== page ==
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RE: [grouper-users] RE: vt-ldap with multiple domain controllers

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  • From: Gagné Sébastien <>
  • To: "Peter Schober" <>, <>
  • Subject: RE: [grouper-users] RE: vt-ldap with multiple domain controllers
  • Date: Wed, 12 Dec 2012 09:44:59 -0500

Thanks for your input, it's very interesting.

I checked with someone here and it doesn't seem to be a concern right now.
All the applications use the DNS name without any concern. There might be
some "DNS magic" that checks if the controllers are still up but he isn't
sure. Either way he doesn't remember a case of it failing. For the moment
we'll simply go with retries.

We do have a nice loader balancer here so it might be used in the future...

Thanks everybody

-----Message d'origine-----
De :

De la part de Peter Schober
Envoyé : 11 décembre 2012 17:55
À :

Objet : Re: [grouper-users] RE: vt-ldap with multiple domain controllers

* Gagné Sébastien
[2012-12-11 21:19]:
> I understand that DNS load distribution isn't a bullet proof way to be
> highly available, but if there's a new DNS lookup chances are (80% in
> that case) it'll return the IP of an available controller. It seems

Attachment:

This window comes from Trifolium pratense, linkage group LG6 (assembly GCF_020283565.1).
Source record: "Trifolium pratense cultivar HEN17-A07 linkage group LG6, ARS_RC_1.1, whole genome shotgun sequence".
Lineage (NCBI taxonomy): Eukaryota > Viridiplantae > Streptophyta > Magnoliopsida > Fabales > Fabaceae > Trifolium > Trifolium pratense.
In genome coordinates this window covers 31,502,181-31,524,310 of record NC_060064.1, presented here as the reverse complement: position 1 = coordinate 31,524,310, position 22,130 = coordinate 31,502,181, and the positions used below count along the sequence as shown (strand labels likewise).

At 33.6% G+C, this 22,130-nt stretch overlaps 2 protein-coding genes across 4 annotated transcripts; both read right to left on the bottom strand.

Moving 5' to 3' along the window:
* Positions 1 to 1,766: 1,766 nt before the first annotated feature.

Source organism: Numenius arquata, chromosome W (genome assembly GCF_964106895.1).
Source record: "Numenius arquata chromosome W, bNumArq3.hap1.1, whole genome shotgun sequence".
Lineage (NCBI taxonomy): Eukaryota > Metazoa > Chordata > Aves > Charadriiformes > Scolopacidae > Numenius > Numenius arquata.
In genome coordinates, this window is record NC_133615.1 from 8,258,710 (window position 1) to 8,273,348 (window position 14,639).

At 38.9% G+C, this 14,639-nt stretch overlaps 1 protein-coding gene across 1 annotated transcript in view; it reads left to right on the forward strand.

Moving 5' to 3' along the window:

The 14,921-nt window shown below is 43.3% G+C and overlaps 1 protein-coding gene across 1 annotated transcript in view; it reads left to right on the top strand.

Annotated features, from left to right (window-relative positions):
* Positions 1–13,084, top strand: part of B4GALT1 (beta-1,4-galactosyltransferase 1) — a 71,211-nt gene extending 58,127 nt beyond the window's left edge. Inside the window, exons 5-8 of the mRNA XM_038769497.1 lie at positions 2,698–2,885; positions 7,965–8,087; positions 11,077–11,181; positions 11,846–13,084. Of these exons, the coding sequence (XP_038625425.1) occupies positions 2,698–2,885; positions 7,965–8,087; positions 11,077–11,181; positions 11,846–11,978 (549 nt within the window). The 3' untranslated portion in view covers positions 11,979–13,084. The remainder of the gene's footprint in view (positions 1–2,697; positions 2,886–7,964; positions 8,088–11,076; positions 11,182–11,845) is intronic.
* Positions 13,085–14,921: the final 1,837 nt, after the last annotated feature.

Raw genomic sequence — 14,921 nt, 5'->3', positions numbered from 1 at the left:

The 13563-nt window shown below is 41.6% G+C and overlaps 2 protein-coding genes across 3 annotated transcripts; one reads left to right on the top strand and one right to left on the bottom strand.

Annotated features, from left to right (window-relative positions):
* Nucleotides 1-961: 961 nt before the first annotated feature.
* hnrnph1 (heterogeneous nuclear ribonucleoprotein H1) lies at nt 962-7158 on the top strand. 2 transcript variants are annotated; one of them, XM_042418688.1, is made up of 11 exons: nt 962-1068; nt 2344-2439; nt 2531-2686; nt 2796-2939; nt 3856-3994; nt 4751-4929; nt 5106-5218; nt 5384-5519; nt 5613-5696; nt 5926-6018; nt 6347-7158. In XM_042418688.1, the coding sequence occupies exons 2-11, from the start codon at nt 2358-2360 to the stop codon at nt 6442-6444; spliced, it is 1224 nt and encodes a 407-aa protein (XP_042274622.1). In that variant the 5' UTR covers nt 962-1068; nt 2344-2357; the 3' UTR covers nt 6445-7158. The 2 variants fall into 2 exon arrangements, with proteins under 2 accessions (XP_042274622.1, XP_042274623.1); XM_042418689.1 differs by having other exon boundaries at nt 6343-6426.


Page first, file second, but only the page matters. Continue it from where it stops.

> though that the price to pay to have that is rather high (no caching).

There's the other aspect of the problem: Once a node is down also new
connections will be continued to be routed to it. How do stop that from
happending? Putting all LDAP servers in a seperate DNS zone and have a really
really low TTL on that? But then some clients (not your properly configured
JVM + vt-ldap + Grouper, but still) will cache and continue to talk to the
"known bad" node. Quite a mess.

> Has anyone had any experience using a physical load balancer in front
> of LDAP servers ? This could be another option, probably a better one,
> it'll always be the same IP/URL and it'll detect if the controller is
> down or not.

Yes. Expensive and worth it, esp. for an enterprise directory.
A real loadbalancer usually has its own checking configuration (or DSL or
embedded programming language) which e.g. could excercise an API or what have
you and simply remove failing nodes without any changes to clients, DNS, etc.
which you usually don't fully control.
Much easier to handle failure modes, more flexible (take nodes in and out of
service in seconds), can do more elaborate variants of load distribution
(least connection routing, etc.), and so on.
So if cou can afford it, it's no question/comparison really.

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